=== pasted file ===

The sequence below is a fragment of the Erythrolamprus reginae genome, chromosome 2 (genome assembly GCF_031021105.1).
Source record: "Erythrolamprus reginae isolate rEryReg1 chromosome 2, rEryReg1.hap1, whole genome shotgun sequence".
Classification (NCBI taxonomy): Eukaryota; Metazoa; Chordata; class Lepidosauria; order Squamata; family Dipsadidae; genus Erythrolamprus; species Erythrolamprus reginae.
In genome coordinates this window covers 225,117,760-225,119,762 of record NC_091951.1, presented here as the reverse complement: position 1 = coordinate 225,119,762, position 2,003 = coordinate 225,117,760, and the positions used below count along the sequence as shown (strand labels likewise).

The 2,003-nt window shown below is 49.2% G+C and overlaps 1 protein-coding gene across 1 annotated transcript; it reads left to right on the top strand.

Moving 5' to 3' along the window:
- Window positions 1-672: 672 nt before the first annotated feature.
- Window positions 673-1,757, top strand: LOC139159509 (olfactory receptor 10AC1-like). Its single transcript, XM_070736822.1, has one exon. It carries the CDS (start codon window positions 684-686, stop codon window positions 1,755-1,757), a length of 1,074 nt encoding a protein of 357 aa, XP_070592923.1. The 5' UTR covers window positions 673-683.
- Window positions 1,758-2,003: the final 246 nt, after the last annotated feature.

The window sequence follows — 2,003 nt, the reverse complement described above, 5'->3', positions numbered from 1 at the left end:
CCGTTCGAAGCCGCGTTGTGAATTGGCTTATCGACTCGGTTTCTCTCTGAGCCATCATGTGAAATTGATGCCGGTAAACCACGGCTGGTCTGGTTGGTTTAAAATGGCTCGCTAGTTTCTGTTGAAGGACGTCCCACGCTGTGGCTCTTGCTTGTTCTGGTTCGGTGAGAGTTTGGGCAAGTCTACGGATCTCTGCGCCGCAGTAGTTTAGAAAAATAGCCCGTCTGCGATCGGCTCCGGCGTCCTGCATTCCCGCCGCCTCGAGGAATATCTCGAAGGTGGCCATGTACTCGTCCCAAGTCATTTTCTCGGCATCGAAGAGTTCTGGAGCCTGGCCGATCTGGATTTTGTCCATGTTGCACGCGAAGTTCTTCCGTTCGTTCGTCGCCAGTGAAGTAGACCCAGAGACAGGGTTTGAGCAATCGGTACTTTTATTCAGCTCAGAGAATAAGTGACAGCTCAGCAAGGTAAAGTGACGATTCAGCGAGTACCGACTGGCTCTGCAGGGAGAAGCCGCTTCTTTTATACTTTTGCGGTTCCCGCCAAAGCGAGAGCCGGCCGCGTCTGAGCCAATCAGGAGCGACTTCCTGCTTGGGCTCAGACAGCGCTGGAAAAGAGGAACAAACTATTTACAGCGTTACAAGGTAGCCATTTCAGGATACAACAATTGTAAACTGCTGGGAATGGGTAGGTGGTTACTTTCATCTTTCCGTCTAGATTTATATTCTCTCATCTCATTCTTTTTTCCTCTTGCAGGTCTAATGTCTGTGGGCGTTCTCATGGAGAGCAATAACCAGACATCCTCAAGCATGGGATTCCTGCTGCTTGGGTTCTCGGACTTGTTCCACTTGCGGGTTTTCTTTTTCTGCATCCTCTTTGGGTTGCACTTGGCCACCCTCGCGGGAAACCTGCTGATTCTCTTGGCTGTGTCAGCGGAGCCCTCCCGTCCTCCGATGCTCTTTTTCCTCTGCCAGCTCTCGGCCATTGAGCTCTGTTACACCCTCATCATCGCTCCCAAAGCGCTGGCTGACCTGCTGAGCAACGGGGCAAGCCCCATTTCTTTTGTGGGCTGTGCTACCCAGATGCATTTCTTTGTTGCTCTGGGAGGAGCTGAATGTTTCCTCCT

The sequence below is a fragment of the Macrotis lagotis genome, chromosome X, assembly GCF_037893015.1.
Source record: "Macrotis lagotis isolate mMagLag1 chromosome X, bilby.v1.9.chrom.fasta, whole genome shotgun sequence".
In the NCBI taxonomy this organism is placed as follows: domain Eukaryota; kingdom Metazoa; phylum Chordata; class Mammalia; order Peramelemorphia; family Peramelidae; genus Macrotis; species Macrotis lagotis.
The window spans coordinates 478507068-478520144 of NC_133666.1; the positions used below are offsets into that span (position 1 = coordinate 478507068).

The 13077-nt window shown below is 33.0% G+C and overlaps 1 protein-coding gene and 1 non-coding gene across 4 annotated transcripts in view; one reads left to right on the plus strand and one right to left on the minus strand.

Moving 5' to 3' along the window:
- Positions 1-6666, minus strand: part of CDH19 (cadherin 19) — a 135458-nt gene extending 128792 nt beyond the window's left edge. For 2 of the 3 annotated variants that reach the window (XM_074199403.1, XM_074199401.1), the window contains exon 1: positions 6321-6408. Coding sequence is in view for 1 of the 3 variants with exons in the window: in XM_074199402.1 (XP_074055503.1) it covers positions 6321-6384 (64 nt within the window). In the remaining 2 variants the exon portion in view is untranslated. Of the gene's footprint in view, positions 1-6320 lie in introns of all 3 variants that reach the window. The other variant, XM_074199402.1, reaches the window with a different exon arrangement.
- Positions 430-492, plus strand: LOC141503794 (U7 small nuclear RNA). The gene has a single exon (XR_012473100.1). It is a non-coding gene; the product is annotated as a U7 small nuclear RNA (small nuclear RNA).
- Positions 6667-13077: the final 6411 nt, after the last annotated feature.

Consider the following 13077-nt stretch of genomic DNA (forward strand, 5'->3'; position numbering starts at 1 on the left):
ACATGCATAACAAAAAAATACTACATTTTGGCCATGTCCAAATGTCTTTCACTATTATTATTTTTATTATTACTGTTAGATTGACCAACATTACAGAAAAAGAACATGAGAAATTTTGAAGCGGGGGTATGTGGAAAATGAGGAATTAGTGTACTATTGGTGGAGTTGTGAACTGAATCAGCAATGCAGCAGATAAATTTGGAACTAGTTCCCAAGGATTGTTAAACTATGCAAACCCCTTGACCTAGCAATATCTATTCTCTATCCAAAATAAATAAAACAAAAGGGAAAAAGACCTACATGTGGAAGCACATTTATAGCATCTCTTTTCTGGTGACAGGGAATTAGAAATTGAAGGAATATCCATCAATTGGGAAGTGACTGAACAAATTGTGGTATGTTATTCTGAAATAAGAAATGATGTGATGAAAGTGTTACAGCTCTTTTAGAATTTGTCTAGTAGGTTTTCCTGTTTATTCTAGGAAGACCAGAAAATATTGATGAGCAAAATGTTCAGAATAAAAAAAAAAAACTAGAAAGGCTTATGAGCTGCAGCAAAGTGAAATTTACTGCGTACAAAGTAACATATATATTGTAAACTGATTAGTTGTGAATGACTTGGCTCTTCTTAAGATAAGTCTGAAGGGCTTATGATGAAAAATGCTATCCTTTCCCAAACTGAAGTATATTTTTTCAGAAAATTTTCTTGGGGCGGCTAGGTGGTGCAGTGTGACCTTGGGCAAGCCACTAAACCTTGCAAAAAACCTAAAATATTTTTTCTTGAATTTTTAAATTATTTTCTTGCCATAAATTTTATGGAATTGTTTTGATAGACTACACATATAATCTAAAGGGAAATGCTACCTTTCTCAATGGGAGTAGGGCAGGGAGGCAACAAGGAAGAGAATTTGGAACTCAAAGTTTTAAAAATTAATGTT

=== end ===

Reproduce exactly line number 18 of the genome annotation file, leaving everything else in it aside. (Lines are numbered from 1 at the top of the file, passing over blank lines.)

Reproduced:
- Positions 1-6666, minus strand: part of CDH19 (cadherin 19) — a 135458-nt gene extending 128792 nt beyond the window's left edge. For 2 of the 3 annotated variants that reach the window (XM_074199403.1, XM_074199401.1), the window contains exon 1: positions 6321-6408. Coding sequence is in view for 1 of the 3 variants with exons in the window: in XM_074199402.1 (XP_074055503.1) it covers positions 6321-6384 (64 nt within the window). In the remaining 2 variants the exon portion in view is untranslated. Of the gene's footprint in view, positions 1-6320 lie in introns of all 3 variants that reach the window. The other variant, XM_074199402.1, reaches the window with a different exon arrangement.